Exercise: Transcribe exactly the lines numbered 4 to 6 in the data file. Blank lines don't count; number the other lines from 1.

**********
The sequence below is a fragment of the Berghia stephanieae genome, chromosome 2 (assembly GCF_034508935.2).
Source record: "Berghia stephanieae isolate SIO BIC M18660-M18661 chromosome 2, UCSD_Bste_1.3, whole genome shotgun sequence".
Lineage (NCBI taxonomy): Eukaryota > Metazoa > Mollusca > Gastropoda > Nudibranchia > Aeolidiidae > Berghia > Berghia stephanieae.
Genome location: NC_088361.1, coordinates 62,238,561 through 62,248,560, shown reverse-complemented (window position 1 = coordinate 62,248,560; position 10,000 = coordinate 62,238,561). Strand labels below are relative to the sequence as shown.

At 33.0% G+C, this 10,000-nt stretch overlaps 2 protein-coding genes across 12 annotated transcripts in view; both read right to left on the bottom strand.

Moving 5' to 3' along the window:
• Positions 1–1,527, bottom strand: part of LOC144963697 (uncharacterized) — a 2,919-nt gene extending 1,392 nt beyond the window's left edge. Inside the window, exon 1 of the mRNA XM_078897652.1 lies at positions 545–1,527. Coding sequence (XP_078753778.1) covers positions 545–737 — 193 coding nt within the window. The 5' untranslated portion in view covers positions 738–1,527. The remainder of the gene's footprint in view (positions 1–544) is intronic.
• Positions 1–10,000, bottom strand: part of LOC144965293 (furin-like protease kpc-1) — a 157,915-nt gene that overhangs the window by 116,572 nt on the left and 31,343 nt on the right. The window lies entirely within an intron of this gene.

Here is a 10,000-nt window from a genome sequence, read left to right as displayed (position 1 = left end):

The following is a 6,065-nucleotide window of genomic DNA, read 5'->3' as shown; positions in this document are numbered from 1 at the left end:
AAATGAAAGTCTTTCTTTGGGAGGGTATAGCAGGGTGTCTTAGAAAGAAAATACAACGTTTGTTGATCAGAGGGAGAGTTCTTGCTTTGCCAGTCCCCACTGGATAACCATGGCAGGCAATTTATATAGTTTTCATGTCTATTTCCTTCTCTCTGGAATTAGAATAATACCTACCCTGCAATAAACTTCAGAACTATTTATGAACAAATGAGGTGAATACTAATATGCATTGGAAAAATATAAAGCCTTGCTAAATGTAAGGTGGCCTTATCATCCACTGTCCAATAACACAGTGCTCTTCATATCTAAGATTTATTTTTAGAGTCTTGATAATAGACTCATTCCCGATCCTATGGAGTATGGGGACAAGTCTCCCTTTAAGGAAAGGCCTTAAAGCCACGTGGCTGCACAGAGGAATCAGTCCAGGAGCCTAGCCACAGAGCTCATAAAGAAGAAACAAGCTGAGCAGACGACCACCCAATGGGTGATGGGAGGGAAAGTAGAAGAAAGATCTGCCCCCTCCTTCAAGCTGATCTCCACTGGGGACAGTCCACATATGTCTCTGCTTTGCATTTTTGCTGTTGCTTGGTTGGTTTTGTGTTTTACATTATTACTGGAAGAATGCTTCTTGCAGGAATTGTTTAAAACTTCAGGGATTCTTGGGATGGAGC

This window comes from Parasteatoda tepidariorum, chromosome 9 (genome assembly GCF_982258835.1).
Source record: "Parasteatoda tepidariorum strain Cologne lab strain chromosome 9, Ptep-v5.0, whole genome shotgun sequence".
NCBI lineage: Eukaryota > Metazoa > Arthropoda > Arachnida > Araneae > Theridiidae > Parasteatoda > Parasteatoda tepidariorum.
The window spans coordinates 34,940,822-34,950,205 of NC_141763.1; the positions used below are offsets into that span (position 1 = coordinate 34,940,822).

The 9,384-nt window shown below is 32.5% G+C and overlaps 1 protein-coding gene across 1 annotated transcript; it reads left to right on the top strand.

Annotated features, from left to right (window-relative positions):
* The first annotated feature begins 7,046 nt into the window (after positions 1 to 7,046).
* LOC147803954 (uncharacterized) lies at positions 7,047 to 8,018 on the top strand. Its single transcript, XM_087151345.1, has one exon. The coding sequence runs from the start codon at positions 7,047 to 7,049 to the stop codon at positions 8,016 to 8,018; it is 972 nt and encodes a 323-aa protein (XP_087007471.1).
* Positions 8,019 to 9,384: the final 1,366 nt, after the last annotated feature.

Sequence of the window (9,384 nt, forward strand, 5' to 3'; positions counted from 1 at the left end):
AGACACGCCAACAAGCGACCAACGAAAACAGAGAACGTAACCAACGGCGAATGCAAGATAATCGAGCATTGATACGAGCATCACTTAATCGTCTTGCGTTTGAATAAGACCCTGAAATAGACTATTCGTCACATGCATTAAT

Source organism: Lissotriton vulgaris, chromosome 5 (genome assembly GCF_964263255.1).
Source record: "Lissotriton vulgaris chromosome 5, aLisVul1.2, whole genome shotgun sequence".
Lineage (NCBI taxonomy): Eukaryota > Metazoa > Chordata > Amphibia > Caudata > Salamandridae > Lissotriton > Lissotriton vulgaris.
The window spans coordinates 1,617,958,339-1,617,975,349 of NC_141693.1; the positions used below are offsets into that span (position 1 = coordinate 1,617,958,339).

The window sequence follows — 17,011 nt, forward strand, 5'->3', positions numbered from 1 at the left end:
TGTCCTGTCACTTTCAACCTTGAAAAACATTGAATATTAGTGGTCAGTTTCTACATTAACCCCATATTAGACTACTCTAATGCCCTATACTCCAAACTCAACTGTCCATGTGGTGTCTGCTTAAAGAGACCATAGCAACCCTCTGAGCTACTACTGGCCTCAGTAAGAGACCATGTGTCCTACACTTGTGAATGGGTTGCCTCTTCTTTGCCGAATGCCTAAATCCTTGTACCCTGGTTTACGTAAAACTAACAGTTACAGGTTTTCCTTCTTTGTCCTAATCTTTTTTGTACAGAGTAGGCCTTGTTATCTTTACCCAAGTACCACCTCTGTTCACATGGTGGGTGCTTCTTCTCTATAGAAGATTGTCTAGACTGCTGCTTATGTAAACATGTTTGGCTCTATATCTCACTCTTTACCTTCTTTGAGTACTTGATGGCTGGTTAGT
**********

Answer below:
Genome location: NC_088361.1, coordinates 62,238,561 through 62,248,560, shown reverse-complemented (window position 1 = coordinate 62,248,560; position 10,000 = coordinate 62,238,561). Strand labels below are relative to the sequence as shown.

At 33.0% G+C, this 10,000-nt stretch overlaps 2 protein-coding genes across 12 annotated transcripts in view; both read right to left on the bottom strand.

Moving 5' to 3' along the window: